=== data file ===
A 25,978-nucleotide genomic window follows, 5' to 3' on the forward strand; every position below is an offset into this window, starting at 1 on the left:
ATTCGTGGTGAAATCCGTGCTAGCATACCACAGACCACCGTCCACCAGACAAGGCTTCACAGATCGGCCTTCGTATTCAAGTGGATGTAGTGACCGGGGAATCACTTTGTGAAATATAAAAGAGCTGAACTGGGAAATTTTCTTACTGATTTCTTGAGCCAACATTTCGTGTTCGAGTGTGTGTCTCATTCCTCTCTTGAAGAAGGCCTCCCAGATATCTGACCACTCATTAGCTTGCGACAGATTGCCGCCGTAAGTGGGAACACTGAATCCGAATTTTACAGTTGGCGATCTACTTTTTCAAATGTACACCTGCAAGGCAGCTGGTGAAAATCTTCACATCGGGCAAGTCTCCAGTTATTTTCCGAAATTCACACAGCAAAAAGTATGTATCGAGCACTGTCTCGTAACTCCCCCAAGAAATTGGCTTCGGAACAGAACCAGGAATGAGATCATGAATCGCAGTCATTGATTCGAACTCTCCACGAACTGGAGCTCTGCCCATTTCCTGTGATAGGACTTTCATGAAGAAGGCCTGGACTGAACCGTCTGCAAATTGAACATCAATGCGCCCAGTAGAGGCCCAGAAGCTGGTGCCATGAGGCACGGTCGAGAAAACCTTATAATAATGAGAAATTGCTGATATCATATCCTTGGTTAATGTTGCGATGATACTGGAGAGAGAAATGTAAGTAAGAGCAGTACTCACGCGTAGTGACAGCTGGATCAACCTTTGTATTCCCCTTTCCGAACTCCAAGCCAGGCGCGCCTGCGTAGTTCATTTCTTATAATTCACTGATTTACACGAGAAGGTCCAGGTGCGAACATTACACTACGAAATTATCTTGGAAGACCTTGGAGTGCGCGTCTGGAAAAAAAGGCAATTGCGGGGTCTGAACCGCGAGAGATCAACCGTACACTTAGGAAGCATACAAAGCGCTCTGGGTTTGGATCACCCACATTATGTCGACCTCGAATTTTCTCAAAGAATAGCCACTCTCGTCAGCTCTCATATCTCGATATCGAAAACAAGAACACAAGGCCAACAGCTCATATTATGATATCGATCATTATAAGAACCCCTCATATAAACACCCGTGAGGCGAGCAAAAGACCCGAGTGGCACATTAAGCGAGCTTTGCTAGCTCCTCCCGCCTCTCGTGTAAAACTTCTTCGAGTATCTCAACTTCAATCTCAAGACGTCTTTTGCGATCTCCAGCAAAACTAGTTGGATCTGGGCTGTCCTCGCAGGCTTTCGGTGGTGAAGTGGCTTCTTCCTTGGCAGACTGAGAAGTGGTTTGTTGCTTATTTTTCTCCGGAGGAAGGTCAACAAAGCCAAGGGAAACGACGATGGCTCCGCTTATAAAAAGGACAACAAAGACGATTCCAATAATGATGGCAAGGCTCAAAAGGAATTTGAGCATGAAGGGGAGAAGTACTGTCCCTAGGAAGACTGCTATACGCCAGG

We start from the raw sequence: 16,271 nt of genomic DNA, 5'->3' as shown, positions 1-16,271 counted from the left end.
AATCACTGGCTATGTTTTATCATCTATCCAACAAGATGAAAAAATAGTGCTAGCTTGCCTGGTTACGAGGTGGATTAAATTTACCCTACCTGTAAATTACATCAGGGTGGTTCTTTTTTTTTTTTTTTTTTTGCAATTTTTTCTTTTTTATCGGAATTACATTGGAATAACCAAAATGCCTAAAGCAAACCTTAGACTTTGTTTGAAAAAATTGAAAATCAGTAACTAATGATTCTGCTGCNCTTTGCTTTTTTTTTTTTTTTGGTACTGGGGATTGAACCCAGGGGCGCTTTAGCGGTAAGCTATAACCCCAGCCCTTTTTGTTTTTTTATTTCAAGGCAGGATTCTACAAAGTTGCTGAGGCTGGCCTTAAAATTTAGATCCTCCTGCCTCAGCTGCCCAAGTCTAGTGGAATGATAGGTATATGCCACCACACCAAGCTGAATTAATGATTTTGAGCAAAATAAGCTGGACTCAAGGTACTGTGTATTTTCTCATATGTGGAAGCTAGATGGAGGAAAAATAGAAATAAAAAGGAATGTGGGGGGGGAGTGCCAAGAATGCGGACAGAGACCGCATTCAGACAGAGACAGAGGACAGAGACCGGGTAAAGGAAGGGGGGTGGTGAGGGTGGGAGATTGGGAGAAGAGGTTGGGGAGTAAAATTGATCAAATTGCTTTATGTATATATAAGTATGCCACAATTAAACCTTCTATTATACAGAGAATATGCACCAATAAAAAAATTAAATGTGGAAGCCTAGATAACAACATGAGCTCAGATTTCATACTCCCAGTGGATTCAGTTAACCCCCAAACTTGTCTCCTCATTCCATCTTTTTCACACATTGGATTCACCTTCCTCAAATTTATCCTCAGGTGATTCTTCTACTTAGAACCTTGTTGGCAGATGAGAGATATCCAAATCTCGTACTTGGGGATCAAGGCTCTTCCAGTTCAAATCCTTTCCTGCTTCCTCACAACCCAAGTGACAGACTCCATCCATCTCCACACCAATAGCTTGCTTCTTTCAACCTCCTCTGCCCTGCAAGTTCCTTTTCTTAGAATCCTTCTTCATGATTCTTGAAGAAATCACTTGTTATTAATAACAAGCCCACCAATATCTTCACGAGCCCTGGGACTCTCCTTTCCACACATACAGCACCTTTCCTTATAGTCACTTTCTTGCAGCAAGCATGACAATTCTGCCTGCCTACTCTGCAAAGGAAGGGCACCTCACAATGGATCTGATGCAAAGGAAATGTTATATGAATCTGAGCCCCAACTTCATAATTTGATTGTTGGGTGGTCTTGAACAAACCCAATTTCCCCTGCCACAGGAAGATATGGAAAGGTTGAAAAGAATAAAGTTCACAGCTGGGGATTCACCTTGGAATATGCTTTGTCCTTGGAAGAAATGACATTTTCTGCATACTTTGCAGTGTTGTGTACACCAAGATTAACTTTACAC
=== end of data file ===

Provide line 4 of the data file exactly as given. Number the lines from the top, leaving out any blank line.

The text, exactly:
AATCACTGGCTATGTTTTATCATCTATCCAACAAGATGAAAAAATAGTGCTAGCTTGCCTGGTTACGAGGTGGATTAAATTTACCCTACCTGTAAATTACATCAGGGTGGTTCTTTTTTTTTTTTTTTTTTTGCAATTTTTTCTTTTTTATCGGAATTACATTGGAATAACCAAAATGCCTAAAGCAAACCTTAGACTTTGTTTGAAAAAATTGAAAATCAGTAACTAATGATTCTGCTGCNCTTTGCTTTTTTTTTTTTTTTGGTACTGGGGATTGAACCCAGGGGCGCTTTAGCGGTAAGCTATAACCCCAGCCCTTTTTGTTTTTTTATTTCAAGGCAGGATTCTACAAAGTTGCTGAGGCTGGCCTTAAAATTTAGATCCTCCTGCCTCAGCTGCCCAAGTCTAGTGGAATGATAGGTATATGCCACCACACCAAGCTGAATTAATGATTTTGAGCAAAATAAGCTGGACTCAAGGTACTGTGTATTTTCTCATATGTGGAAGCTAGATGGAGGAAAAATAGAAATAAAAAGGAATGTGGGGGGGGAGTGCCAAGAATGCGGACAGAGACCGCATTCAGACAGAGACAGAGGACAGAGACCGGGTAAAGGAAGGGGGGTGGTGAGGGTGGGAGATTGGGAGAAGAGGTTGGGGAGTAAAATTGATCAAATTGCTTTATGTATATATAAGTATGCCACAATTAAACCTTCTATTATACAGAGAATATGCACCAATAAAAAAATTAAATGTGGAAGCCTAGATAACAACATGAGCTCAGATTTCATACTCCCAGTGGATTCAGTTAACCCCCAAACTTGTCTCCTCATTCCATCTTTTTCACACATTGGATTCACCTTCCTCAAATTTATCCTCAGGTGATTCTTCTACTTAGAACCTTGTTGGCAGATGAGAGATATCCAAATCTCGTACTTGGGGATCAAGGCTCTTCCAGTTCAAATCCTTTCCTGCTTCCTCACAACCCAAGTGACAGACTCCATCCATCTCCACACCAATAGCTTGCTTCTTTCAACCTCCTCTGCCCTGCAAGTTCCTTTTCTTAGAATCCTTCTTCATGATTCTTGAAGAAATCACTTGTTATTAATAACAAGCCCACCAATATCTTCACGAGCCCTGGGACTCTCCTTTCCACACATACAGCACCTTTCCTTATAGTCACTTTCTTGCAGCAAGCATGACAATTCTGCCTGCCTACTCTGCAAAGGAAGGGCACCTCACAATGGATCTGATGCAAAGGAAATGTTATATGAATCTGAGCCCCAACTTCATAATTTGATTGTTGGGTGGTCTTGAACAAACCCAATTTCCCCTGCCACAGGAAGATATGGAAAGGTTGAAAAGAATAAAGTTCACAGCTGGGGATTCACCTTGGAATATGCTTTGTCCTTGGAAGAAATGACATTTTCTGCATACTTTGCAGTGTTGTGTACACCAAGATTAACTTTACAC